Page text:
Digital Library of Georgia > Materials from the Hargrett Library > Joseph Henry Lumpkin family papers, 1821-1862 (bulk 1852-1857)


Document: 23

Letter: [Athens, Georgia] to Callie [King, 1852-1856?]


author: Cobb, Marion, 1822-1897
date: [1852-1856?]
extent: 4p
summary: Undated letter probably written between 1852 and 1856 from Marion Lumpkin Cobb, wife of Thomas Read Rootes Cobb and daughter of Joseph Henry Lumpkin, to Callie King, wife of Porter King and Marion's sister, about her loneliness at her husband's upcoming business travel. Cobb describes her feelings about marriage and the state of her aging parents. She also provides information about a recent trip to Savannah including a brief report of current women's fashion. Additionally, she tells her sister of a cooperative effort to procure a teacher for their daughters. Her husband Thomas Read Rootes Cobb would later found the Lucy Cobb Institute, a high school for young women.

subjects:
repository: Alexander Campbell King Law Library, University of Georgia School of Law, on deposit at the Hargrett Rare Book and Manuscript Library, The University of Georgia Libraries
publishing permission: To obtain publishing permission, contact the Alexander Campbell King Law Library, University of Georgia School of Law
collection: Joseph Henry Lumpkin family papers, 1821-1862 (bulk 1852-1857)
box: 1
folder: 23
document: jhl0023


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My dearest Callie -

It is a dark dreary morn and what renders it still more mournful to me Mr Cobb left me this day to be absent for sometime to come. Pa also went with [added text: him] to attend Columbus court which will last about two weeks. Mr Cobb has business in Macon and Milledgeville which will detain him longer. You would suppose Callie that by this time I had become reconciled [deleted text: a] to these repeated separations but it is not so. Lid said to me yesterday "I feel Wills absence so much when he is away, but I suppose you are used to brother Toms leaving, you and dont [don't] mind it." I said but little - yet few know Callie how much I do miss him when away. I think the concealment of my feelings is a great fault with me and it subjects me often to the appearance of coldness and ingratitude but God knows how deeply I do feel. As to Mr Cobb you know what he is to me & mine and you know how sincere I am when I say his absence leaves me often more despondent than is right and I am also beginning to feel unhappy at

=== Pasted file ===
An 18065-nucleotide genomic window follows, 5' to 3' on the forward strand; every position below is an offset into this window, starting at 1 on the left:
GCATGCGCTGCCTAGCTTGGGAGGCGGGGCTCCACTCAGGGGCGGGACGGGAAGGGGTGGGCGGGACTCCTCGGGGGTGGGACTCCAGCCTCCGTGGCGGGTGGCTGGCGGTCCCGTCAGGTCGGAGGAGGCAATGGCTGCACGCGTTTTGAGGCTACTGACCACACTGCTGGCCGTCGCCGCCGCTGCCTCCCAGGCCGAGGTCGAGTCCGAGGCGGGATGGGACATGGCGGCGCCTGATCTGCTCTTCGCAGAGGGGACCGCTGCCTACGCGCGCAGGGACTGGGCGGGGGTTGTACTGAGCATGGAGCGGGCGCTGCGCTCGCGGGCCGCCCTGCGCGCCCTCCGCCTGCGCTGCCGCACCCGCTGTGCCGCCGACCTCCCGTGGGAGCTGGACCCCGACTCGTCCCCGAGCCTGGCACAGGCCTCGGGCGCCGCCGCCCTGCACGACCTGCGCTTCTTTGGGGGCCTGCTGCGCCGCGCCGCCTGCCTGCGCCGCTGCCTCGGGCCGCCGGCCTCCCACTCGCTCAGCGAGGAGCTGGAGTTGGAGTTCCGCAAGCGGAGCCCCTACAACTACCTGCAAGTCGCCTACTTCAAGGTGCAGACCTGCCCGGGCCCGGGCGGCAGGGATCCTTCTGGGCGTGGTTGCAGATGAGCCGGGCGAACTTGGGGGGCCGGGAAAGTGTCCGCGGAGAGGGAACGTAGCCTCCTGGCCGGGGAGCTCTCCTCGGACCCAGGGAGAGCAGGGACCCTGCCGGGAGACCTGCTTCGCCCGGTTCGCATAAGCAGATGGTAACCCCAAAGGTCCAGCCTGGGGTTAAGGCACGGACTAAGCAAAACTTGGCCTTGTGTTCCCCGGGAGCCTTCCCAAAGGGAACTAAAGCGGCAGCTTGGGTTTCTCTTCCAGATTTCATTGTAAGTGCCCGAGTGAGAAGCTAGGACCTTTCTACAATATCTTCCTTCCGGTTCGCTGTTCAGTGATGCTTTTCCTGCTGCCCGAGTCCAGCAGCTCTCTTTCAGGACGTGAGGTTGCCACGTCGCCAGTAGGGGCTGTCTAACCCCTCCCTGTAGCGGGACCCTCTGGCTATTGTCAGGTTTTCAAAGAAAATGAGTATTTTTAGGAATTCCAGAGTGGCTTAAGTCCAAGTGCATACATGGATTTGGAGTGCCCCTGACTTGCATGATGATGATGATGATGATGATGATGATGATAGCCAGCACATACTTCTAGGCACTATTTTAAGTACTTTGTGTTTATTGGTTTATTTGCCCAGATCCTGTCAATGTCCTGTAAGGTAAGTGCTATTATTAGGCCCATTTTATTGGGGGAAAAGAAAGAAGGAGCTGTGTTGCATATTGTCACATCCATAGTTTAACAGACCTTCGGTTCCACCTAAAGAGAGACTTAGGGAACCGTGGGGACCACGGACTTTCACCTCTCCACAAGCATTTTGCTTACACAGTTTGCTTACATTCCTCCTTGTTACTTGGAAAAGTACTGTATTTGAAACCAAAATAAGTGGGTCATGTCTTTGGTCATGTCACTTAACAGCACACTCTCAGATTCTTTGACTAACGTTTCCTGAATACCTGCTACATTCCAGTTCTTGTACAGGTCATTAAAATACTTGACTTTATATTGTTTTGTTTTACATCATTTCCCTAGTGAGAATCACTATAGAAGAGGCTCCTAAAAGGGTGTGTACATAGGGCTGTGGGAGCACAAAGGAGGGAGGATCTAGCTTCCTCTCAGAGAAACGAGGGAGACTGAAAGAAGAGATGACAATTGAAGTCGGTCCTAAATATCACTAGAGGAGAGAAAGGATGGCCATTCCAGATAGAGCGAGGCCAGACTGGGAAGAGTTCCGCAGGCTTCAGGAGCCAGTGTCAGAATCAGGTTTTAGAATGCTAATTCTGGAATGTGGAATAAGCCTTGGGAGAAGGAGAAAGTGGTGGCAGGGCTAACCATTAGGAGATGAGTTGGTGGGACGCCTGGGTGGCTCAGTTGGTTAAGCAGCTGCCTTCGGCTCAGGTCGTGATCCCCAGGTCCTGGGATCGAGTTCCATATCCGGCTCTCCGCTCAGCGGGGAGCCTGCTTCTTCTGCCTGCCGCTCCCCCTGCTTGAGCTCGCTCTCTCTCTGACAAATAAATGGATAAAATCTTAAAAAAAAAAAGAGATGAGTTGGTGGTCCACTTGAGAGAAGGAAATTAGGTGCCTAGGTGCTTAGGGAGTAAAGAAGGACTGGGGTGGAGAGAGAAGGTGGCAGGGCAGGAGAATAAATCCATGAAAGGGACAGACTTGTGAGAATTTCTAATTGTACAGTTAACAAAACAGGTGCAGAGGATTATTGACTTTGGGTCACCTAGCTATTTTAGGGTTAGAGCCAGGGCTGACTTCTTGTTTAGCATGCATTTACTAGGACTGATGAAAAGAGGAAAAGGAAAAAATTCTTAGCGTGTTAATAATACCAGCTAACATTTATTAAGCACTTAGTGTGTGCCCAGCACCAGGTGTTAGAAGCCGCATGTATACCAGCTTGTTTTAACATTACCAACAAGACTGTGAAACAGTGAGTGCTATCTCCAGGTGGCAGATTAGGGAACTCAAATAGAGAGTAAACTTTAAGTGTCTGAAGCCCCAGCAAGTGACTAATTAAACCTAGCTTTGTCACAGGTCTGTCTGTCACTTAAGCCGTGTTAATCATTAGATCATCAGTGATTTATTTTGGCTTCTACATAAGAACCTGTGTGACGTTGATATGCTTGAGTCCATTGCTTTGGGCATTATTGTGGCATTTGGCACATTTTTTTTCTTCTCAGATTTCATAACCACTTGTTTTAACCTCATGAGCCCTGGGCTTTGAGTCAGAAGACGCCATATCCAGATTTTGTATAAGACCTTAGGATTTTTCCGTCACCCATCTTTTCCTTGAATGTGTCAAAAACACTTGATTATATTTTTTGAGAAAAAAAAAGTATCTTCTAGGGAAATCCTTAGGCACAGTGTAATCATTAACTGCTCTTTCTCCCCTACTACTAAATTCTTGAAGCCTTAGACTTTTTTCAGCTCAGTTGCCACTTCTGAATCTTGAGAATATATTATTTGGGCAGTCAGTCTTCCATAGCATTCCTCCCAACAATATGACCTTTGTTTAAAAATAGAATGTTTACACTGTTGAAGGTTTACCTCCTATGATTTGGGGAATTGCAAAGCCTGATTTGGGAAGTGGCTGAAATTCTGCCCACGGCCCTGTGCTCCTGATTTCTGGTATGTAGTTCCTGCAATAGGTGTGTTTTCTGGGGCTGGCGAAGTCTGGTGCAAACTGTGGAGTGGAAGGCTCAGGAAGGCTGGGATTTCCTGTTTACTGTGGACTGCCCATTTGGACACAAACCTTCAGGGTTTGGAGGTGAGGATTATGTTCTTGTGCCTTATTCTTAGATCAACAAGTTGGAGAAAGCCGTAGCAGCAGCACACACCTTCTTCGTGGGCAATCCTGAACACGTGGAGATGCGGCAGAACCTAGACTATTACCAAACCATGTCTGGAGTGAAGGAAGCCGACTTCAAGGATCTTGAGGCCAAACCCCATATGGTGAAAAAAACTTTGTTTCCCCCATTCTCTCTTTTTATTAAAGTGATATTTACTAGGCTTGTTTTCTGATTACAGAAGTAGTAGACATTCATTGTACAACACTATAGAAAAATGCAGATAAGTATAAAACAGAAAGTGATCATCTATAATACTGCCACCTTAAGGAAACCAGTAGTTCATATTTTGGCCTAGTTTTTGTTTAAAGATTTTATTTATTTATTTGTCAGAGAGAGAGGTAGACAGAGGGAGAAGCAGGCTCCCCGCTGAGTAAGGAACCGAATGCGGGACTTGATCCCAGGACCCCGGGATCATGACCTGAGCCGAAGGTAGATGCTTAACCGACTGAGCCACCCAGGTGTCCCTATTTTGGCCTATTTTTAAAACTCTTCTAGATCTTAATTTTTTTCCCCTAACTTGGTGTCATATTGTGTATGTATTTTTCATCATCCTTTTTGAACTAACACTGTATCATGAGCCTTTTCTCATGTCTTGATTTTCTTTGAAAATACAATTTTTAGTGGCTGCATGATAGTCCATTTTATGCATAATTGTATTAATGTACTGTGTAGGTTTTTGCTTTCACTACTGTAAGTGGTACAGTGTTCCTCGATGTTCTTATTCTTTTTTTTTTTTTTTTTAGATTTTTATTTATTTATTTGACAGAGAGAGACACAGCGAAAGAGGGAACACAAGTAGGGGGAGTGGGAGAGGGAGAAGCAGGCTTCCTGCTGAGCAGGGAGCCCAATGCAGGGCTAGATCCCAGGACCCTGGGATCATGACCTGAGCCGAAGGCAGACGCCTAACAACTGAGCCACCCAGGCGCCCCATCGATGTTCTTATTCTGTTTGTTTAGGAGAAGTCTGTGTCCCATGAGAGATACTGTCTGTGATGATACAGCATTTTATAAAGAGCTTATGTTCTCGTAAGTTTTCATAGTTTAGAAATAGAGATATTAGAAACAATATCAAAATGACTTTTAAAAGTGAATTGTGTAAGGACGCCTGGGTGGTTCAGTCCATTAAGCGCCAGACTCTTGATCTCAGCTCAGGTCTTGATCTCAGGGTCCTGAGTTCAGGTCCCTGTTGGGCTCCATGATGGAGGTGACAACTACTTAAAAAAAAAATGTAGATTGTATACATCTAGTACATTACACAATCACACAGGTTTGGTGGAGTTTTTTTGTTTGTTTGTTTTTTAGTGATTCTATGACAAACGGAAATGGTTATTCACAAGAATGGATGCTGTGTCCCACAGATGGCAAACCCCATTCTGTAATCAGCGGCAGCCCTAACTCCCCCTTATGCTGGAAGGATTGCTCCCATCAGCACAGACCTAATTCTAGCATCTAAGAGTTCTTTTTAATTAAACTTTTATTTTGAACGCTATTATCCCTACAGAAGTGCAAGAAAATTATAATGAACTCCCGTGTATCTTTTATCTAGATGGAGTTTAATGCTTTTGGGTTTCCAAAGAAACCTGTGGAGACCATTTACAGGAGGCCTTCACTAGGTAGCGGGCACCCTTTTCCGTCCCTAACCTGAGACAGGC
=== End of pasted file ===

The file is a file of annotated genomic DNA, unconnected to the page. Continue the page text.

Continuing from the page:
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at his overtasked powers to support his family. He does not look well & has not been for sometime perfectly well. This was one cause of my visit to Savannah. Another reason was on Ma's account to whom I thought the trip would be really beneficial. The truth is Callie she & Pa have failed much during the last year not so much in appearance as in bodily strength, & much more so in their want of interest of life - & the energy & pleasure which life [deleted text: you] used to find in them. It is becoming apparent to many & it is a source of true sorrow to me. The causes I do not pretend to unravel but I would that the consequences could be removed. In the midst of my own troubles I try not to lose sight of this melancholy of our parents and I hope to do all that I can to cheer their latter days. Our trip to Savannah was a very pleasant one the miserable weather we had being the greatest drawback we had to encounter. All treated us with great attention and had we remained our invitations were too numerous to accept. Even the Misses Bowen invited us to dine with them & seemed pleased to be our friends. We had met Mrs Le Conte at the Pulaski on her return from the North